With DuckDuckGo, which prides itself on privacy, your only recourse is to use the email email@example.com and hope that the PII you want removed falls under privacy laws. You won’t get any response from the company.
Microsoft’s Bing appears limited to letting you submit a Page Removal Request(Opens in a new window), but only for pages that are no longer live online. This is mainly for webmasters. Ultimately, Bing expects you to go to the website that first published your PII, do all the heavy lifting, and then try the Page Removal Request.
You’re Never Invisible
Scrubbing the search engines of your digital footprint is not the same as taking it off the internet. Search engines didn’t put the info out there—they indexed it, grabbing the data from some other source. And they could snag it again from a different source.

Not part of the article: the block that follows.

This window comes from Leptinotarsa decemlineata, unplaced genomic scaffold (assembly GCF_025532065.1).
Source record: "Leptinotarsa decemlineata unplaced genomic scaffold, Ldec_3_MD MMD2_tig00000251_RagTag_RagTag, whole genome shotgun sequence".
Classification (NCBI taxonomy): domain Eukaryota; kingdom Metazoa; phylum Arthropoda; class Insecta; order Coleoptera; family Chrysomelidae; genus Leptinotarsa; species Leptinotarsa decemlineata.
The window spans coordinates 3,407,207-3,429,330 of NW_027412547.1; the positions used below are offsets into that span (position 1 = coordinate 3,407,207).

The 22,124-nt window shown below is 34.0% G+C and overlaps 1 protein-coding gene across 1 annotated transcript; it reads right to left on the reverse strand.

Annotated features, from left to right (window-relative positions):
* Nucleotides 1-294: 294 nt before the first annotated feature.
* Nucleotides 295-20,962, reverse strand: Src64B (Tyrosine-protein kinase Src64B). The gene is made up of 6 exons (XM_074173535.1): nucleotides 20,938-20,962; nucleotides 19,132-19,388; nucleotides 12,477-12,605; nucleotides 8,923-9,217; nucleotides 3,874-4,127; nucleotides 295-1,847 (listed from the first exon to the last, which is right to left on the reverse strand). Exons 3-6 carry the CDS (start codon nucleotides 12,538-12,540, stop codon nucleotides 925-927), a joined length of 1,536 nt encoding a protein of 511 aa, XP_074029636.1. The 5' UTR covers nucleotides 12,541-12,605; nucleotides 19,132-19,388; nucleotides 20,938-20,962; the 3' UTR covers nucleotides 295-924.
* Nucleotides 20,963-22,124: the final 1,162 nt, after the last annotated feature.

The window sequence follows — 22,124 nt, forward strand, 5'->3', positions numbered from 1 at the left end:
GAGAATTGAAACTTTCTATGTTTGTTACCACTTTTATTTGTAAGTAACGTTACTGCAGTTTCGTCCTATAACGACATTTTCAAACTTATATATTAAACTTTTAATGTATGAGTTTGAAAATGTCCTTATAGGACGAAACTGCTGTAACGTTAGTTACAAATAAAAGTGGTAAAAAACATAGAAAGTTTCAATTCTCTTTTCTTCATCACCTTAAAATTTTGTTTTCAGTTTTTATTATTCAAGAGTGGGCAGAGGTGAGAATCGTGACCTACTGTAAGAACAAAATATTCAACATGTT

You’re never going to be completely free of search engine results unless you delete any and all traces of yourself and get offline entirely. You could always try services such as Abine’s DeleteMe or IDX Privacy’s Forget Me feature, which do what they can to prevent your information from being used by data brokers (for a subscription fee).
But until you delete all your old email accounts, stop using mobile apps and location services, quit social media, stop online shopping, and never sign into anything ever again, some entity will have something on you. You could try suing to remove your data, but that’s probably going to lead to the Streisand Effect(Opens in a new window), in which trying to hide something only makes it easier to find. That said, we have some tips that can help you almost Completely Disappear From the Internet while you listen to Babs sing “The Way We Were.”